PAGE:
Islamabad, Oct 24 (IANS) More than a dozen business establishments in the Pakistani port city Karachi have shifted abroad due to rising violence.
Industry representatives said that poor law and order situation and lack of business prospects had forced the business communities to quit the Pakistani commercial hub and explore how to move abroad.
‘The entrepreneurs from construction and textile sectors were either moving altogether or had started making investments in Malaysia and China. These countries are more conducive for business at present instead of Dubai and Bangladesh,’ The News quoted Anjum Nisar, former chairman of the Karachi Chamber of Commerce and Industry (KCCI), as saying.
Pakistanis earlier invested heavily in Dubai’s real estate and other businesses because of softer terms and conditions. But the recent global recession and its impact on Dubai’s market has made the country less attractive, Nisar said.
KCCI acting president Talat Mahmood said: ‘Several textile factory owners were relocating to Bangladesh. We have informed the government of this alarming trend because it has become almost impossible to continue business amid targeted killings and so many other crimes like robberies and extortions.’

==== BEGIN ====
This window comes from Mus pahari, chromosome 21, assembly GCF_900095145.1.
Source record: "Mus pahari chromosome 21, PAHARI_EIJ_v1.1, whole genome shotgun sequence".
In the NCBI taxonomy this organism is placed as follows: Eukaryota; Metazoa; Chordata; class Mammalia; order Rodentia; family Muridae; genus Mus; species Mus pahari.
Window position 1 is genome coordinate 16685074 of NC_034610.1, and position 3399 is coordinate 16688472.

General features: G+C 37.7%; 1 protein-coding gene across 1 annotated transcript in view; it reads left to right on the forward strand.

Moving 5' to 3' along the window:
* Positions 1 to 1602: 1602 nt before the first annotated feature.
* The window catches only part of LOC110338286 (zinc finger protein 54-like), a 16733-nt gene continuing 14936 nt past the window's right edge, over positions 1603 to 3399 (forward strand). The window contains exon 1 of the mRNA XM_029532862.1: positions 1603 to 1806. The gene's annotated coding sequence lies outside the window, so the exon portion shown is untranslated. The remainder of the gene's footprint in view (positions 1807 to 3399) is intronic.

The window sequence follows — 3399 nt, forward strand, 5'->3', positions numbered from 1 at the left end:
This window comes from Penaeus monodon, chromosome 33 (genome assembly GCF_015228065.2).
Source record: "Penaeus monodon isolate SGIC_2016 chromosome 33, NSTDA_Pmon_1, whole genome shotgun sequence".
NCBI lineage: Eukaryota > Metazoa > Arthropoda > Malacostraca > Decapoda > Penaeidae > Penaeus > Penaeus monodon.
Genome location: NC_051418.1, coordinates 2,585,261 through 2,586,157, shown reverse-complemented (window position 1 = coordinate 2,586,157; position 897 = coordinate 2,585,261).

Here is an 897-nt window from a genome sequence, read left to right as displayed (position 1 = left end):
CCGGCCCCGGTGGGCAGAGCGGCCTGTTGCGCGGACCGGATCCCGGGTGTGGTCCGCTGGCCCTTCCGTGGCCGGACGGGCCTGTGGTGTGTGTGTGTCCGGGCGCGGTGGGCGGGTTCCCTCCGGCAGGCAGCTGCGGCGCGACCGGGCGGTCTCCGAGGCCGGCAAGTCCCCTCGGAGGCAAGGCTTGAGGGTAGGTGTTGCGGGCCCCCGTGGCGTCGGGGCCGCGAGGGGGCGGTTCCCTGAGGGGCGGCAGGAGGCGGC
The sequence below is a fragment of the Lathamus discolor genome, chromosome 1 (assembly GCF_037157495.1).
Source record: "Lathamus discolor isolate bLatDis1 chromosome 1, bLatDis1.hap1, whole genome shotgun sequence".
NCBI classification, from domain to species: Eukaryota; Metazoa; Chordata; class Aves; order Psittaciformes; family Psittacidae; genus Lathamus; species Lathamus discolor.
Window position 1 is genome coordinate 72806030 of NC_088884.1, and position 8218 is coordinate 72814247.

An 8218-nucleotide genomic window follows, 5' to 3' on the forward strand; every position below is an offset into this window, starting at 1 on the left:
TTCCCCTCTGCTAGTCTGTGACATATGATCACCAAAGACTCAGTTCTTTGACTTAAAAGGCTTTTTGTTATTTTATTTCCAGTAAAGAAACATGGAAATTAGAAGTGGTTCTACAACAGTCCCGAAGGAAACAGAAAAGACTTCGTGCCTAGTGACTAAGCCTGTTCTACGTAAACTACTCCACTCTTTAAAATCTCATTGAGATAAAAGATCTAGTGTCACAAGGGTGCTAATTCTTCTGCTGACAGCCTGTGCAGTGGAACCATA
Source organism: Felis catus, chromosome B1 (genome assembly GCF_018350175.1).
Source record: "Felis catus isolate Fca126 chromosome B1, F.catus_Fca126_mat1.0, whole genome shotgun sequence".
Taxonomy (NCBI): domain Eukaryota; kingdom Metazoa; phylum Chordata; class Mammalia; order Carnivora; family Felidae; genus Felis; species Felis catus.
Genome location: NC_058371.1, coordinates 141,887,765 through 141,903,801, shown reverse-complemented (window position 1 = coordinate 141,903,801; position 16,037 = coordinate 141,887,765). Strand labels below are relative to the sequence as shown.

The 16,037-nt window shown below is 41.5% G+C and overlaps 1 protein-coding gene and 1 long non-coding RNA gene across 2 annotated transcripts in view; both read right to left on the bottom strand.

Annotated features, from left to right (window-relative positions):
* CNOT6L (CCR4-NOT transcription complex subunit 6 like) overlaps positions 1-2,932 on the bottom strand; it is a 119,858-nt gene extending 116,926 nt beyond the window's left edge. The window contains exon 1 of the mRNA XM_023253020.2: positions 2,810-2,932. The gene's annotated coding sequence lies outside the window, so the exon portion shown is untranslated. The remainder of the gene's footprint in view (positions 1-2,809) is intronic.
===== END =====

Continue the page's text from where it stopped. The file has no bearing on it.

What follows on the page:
Said Shabbir Ahmed, a bedware exporter: ‘My partner has asked me to consider Romania, which offers a peaceful environment, lower tariffs, skilled labour and uninterrupted electricity.’
The recent spate of violence and target killing has left around 90 people dead in Karachi along during the last week or so. Several leading markets and industrial houses have been closed down.
Karachi, Pakistan’s only operational port, has been severely paralysed by poor law and order. A day’s closure causes a loss of more than Rs.5 billion.
The victims of target killing include both activists of political parties and commoners while incidents of kidnapping for ransom have also been on the rise.
‘It takes almost a week for the situation to normalise after any such incident,’ said Talat Mahmood.
Industries in Karachi contribute 67 percent to the national kitty and 35 percent to the GDP but nobody from the government pays heed to the city’s unending problems, he said.
In August, more than 100 people were killed after riots broke out following the assassination of Muttahida Qaumi Movement )MQM) legislator Raza Haider.
Pakistan’s economy has been paying the price of militancy, deteriorating law and order and political instability in recent years after the country decided to align with US forces in the ‘war on terror’ in n0eighbouring Afghanistan and its own troubled tribal region.
Poor security situation, particularly in Khyber Pakhtunkhwa and Sindh provinces, have hit hard trade. Shortage of electricity and other supplies has increased the woes of businessmen in Punjab and other places.
(Awais Saleem can be contacted at firstname.lastname@example.org)